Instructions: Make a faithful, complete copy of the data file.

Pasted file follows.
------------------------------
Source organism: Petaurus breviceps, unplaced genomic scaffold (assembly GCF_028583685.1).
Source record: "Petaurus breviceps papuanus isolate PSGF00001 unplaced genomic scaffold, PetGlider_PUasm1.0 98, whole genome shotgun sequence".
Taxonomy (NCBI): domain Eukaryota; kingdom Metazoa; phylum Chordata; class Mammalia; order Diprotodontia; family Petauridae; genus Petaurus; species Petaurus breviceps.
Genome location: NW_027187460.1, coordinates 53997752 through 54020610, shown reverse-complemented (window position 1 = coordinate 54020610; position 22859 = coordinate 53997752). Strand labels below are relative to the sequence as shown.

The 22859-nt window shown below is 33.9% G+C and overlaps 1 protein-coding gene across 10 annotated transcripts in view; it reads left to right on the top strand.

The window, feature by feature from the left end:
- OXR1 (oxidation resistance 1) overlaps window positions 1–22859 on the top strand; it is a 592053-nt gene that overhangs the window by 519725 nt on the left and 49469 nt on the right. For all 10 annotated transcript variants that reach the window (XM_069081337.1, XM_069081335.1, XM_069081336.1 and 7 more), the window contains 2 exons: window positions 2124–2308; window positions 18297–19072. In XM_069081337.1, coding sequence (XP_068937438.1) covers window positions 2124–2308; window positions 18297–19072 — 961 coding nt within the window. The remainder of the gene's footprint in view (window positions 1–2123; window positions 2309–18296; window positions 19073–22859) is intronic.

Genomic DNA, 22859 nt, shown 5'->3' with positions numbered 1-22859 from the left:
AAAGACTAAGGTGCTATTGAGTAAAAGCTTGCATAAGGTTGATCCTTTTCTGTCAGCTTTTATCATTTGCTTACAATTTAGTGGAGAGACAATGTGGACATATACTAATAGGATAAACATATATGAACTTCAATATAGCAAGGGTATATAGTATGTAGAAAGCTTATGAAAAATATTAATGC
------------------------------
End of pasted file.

Source organism: Petaurus breviceps, unplaced genomic scaffold (assembly GCF_028583685.1).
Source record: "Petaurus breviceps papuanus isolate PSGF00001 unplaced genomic scaffold, PetGlider_PUasm1.0 98, whole genome shotgun sequence".
Taxonomy (NCBI): domain Eukaryota; kingdom Metazoa; phylum Chordata; class Mammalia; order Diprotodontia; family Petauridae; genus Petaurus; species Petaurus breviceps.
Genome location: NW_027187460.1, coordinates 53997752 through 54020610, shown reverse-complemented (window position 1 = coordinate 54020610; position 22859 = coordinate 53997752). Strand labels below are relative to the sequence as shown.

The 22859-nt window shown below is 33.9% G+C and overlaps 1 protein-coding gene across 10 annotated transcripts in view; it reads left to right on the top strand.

The window, feature by feature from the left end:
- OXR1 (oxidation resistance 1) overlaps window positions 1–22859 on the top strand; it is a 592053-nt gene that overhangs the window by 519725 nt on the left and 49469 nt on the right. For all 10 annotated transcript variants that reach the window (XM_069081337.1, XM_069081335.1, XM_069081336.1 and 7 more), the window contains 2 exons: window positions 2124–2308; window positions 18297–19072. In XM_069081337.1, coding sequence (XP_068937438.1) covers window positions 2124–2308; window positions 18297–19072 — 961 coding nt within the window. The remainder of the gene's footprint in view (window positions 1–2123; window positions 2309–18296; window positions 19073–22859) is intronic.

Genomic DNA, 22859 nt, shown 5'->3' with positions numbered 1-22859 from the left:
AAAGACTAAGGTGCTATTGAGTAAAAGCTTGCATAAGGTTGATCCTTTTCTGTCAGCTTTTATCATTTGCTTACAATTTAGTGGAGAGACAATGTGGACATATACTAATAGGATAAACATATATGAACTTCAATATAGCAAGGGTATATAGTATGTAGAAAGCTTATGAAAAATATTAATGC